In January 1971 I had no idea that a decision I was about to make would end up playing out the way it did.

I couldn’t afford a Camaro, Chevelle, or a Corvette (nor was I able to pay for the insurance for one!) so I started looking at 3rd gen Novas.

After looking at many, I got serious about a ’68. I took the VIN# to Braeger Chevrolet, and found out that the L88 I was looking at was in fact a 396 with the heads dressed up in aluminum paint. It turned out that the salesman I was talking to had actually sold the car. He offered to put me in a new Nova, and after much negotiation, I ordered myself a new 1971. I missed the deadline for 1970, so I ended up with GM’s first low lead, lower compression motor with the new peanut plugs. “Bummed at the time” turned out to be a blessing that would pay off in spades years later. My Nova runs just fine on non-ethanol premium pump gas, and with no motor modifications.

So in April, I finally got my new Nova, the replacement for my ’63 Impala. Not one built for somebody else, but one built just for me; just the way I wanted it.

I was dating the first girl I was serious about, and I knew that I’d be teaching her how to drive, so I grit my teeth and ordered it with a 3-speed Turbo-Hydramatic instead of a 4-speed. Another blessing as my left knee is shot from years of driving a truck.

There were so many Black and Red Novas running around, Mulsane Blue wasn’t right for me, White, Green and Yellow are good colors for flowers, so we decided on Burnt Orange. SS package with a 270HP 350, power disc brakes in the front and drums in the rear. Sport suspension w/sway bars, positraction, black interior with buckets and a console, no power steering, and no body chrome. 14X7 steel wheels painted the body color and baby moon caps w/the Chevy bowtie. The exterior is clean, simple and elegant. The only thing I wish I would have ordered was the gauge package mounted on the console. I know they’re hard to read while driving, and not many Novas came with them, but it is a “cool” factor. So in its place, I put in a Sun tach and a vacuum gauge from a ’63 Grand Prix. Before it had 75 miles on it, it went to Ziebart for rustproofing. Then went back 5 years later for a respray.

I decided to dress it up some, so I searched around and decided on some aluminum slots. I didn’t want the generic Ansen’s and the like, so I decided on Cragar Screamers. Shackles and 15X8’s in the rear, and 14X7’s in the front. My Dad didn’t understand, and kept asking me why I thought that the engineers in Detroit didn’t know what they were doing. I guess his generation just didn’t understand what made a car cool.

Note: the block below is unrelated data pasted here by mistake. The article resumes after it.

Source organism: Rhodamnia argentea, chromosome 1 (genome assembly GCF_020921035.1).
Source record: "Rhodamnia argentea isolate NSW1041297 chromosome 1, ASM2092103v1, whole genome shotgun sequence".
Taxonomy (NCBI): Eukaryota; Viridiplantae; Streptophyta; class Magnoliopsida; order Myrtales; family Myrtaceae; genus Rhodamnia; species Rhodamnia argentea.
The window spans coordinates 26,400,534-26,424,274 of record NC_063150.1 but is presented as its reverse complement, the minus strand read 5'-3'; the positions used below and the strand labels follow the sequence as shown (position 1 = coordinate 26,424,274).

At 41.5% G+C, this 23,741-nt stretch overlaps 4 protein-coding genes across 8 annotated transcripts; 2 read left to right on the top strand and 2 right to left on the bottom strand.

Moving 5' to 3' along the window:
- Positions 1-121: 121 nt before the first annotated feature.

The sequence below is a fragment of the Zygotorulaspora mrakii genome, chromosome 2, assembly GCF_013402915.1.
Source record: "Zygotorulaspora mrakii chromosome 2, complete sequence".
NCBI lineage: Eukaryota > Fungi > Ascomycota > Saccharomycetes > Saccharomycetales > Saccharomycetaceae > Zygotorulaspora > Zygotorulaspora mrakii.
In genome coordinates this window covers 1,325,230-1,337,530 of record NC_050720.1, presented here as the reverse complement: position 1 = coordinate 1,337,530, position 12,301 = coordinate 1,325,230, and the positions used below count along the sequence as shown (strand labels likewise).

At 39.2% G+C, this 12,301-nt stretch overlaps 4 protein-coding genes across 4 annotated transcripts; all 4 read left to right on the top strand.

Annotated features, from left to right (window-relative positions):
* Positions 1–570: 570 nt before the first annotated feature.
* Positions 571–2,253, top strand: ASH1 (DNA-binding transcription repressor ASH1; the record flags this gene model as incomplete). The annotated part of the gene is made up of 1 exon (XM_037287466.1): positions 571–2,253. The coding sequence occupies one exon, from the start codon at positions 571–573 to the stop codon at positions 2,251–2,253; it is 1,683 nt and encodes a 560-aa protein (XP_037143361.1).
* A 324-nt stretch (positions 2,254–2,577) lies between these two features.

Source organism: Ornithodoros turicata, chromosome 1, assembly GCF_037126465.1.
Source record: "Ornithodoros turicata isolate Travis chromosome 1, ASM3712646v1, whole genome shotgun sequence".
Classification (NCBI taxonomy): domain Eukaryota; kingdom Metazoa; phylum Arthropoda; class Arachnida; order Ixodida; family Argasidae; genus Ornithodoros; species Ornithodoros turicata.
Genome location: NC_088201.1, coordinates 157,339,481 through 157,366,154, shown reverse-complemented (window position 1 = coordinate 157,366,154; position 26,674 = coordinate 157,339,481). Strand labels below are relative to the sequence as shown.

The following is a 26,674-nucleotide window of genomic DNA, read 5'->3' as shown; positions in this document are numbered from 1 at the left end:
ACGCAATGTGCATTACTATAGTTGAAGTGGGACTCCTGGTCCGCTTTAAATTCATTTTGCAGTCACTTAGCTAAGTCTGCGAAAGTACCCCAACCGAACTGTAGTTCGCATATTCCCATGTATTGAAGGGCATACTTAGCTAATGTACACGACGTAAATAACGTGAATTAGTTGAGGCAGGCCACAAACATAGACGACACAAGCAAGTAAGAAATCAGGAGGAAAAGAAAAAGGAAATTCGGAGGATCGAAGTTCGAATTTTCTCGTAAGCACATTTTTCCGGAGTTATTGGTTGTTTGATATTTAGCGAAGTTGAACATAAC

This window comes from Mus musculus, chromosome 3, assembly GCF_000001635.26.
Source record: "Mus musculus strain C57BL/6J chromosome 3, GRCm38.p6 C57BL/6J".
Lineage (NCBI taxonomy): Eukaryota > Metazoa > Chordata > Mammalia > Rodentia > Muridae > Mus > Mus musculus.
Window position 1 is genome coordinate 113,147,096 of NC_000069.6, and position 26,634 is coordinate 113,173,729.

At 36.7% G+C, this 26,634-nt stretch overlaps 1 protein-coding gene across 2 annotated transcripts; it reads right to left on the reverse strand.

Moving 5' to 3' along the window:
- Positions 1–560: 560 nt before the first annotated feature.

In April 1972, I decided to marry my girlfriend before somebody else did, and the Nova got put back to stock…

The Cragars went away, the shackles came off, and it turned into a grocery getter. We always had a winter beater, so my new Nova never saw snow and salt – car killers in the rust belt states.

I tell everybody that I put it in storage when my daughter got her driver’s license. That’s not really accurate, but the timing is about right. Fast forward to Father’s Day 2012; my daughter Nicole made that “the year of the Nova.” In spite of, and over my objections, the cover came off, and the Nova rolled out of the garage and into the sunlight for the first time in 22 years. With the help of her boyfriend Garrett, it got new fluids, plugs, wires, cap, points, and tires, rebuilt the carb, new shocks and rear springs, and now it’s back on the road. A living testament to arguably the greatest V-8 to ever come out of Detroit, GM’s small block chevy.

Early on, I assembled a set of Rally II’s, and they followed me every time I moved. 1971 was the 1st year for those wheels, and they would have come on the Nova had I ordered them. Two are date code 71, and 2 are date code 72, but they all look identical. Got them stripped and powdercoated, and had new B. F.

Goodrich Radial T/A’s mounted. They are on the Nova now. I searched for 5 years to complete a set of the elusive Cragar Screamers. I had them polished and mounted some more Radial T/A’s on them. Even with the 14X7’s, I can’t get the rears to clear even after having the fender lips rolled, and adding air shocks. They have different backspacing than the stock wheels. Looks like it’s back to shackles, or having the rear end narrowed. Something I don’t want to do as it came with a 12 bolt posi.

So here I am, nearly 50 years later. I’m married to my girlfriend, we have 2 great kids, we’re healthy and trying to enjoy retirement, and we still have our Nova. It’s like a time capsule full of 50 years of memories. Maybe it’s more like a book; I look forward to seeing what’s in the next chapter. I am truly blessed.

Frank Hoffman’s 1971 SS Nova

Original Invoice

Nova Photos

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Comments (1)

  • Rick Lengyel
    Rick Lengyel September 3, 2020 at 9:46 am

    I also have a 1971 Nova, Burnt Orange but not an SS. Do you know how many Burnt Orange 71 Nova were produced?

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